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Oil pollution in the North Sea—a microbiological point of view

Minas, W. and Gunkel, W. (1995) Oil pollution in the North Sea—a microbiological point of view. Helgoländer Meeresuntersuchungen, 49 (1-4). pp. 143-158. ISSN 0174-3597. doi:10.1007/BF02368345.

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In this study we determined oil degradation rates in the North Sea under most natural conditions. We used the heavy fuel oil, Bunker C, the major oil pollutant of the North Sea, as the model oil. Experiments were conducted in closed systems with water sampled during winter and repeated under identical conditions with water collected during summer. No nitrogen or phosphorous was added and conditions were chosen such that neither oxygen nor nutrients, present in the water, would become limiting during the experiments. We detected a fourfold increased degradation rate for water samples taken in summer (18°C water temperature) as compared to water sampled in winter (4°C water temperature). Under the assumption that biodegradation of oil can be regarded as a Michaelis-Menten type kinetic reaction, the kinectic constants Vmax and KM were determined for oil biodegradation at 4°C and 18°C. At both temperatures KM was about 40 ppm, whereas Vmax was 3–4 times higher at 18°C. From both Vmax and the results of fermentation studies, we determined the maximum rates of Bunker C oil degradation in the North Sea as ∼20 g m−3a−1 at 4°C in winter and 60–80 g m−3a−1 at 18°C in summer. Furthermore, while over 25% of the oil was degraded within 6 weeks in summer, only 6.6% of the oil was degraded in winter. A higher incubation temperature in winter (18°C) increased both the rate and the percentage of oil degraded, but degradation did not reach the level obtained during the summer. While these data reflect the oxidation only of the hydrocarbons, we conducted experiments directly in the open sea to determine the contribution of abiotic factors to oil removal. Approximately 42% of the oil was lost within 6 weeks under these conditions in summer and 65% in winter. However, GC-MS analysis of the recovered oil showed no significant change in the alkane pattern that would indicate enhanced degradation. Thus, mainly abiotic factors such as erosion and dispersion rather than degradation were responsible for enhanced oil removal. Especially the high loss during winter can be attributed to frequent storms resulting in greater dispersion. In conclusion, the higher oil degrading potential of the microbial population in the North Sea was represented by a four times faster oil degradation during the summer. In-situ experiments showed that abiotic factors can have an equal (summer) or even higher (winter) impact on oil removal.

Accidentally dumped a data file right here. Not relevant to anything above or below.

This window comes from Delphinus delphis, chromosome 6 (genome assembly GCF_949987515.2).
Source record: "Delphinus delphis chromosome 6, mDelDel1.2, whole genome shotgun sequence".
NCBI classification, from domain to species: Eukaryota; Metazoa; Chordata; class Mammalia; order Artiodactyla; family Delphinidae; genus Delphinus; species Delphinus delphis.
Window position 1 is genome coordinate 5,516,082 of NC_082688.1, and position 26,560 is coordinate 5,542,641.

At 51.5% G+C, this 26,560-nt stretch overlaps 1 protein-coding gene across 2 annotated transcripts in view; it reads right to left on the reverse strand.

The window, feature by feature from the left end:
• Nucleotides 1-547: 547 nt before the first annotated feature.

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Additional Information:© 1995 Biologische Anstalt Helgoland, Hamburg. We thank Professor Dr. H. Kaltwasser and the late Professor Dr. R. Schweisfurth for helpful discussions, also the crew of the MB Aade and the BAH underwater diving team for their help during sampling. This study (Project No. 335-01) was funded by the German Society for Petroleum Science and Coal Chemistry.
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German Society for Petroleum Science and Coal Chemistry335-01
Issue or Number:1-4
Record Number:CaltechAUTHORS:20160421-121716980
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Usage Policy:No commercial reproduction, distribution, display or performance rights in this work are provided.
ID Code:66365
Deposited By: George Porter
Deposited On:21 Apr 2016 19:27
Last Modified:10 Nov 2021 23:57

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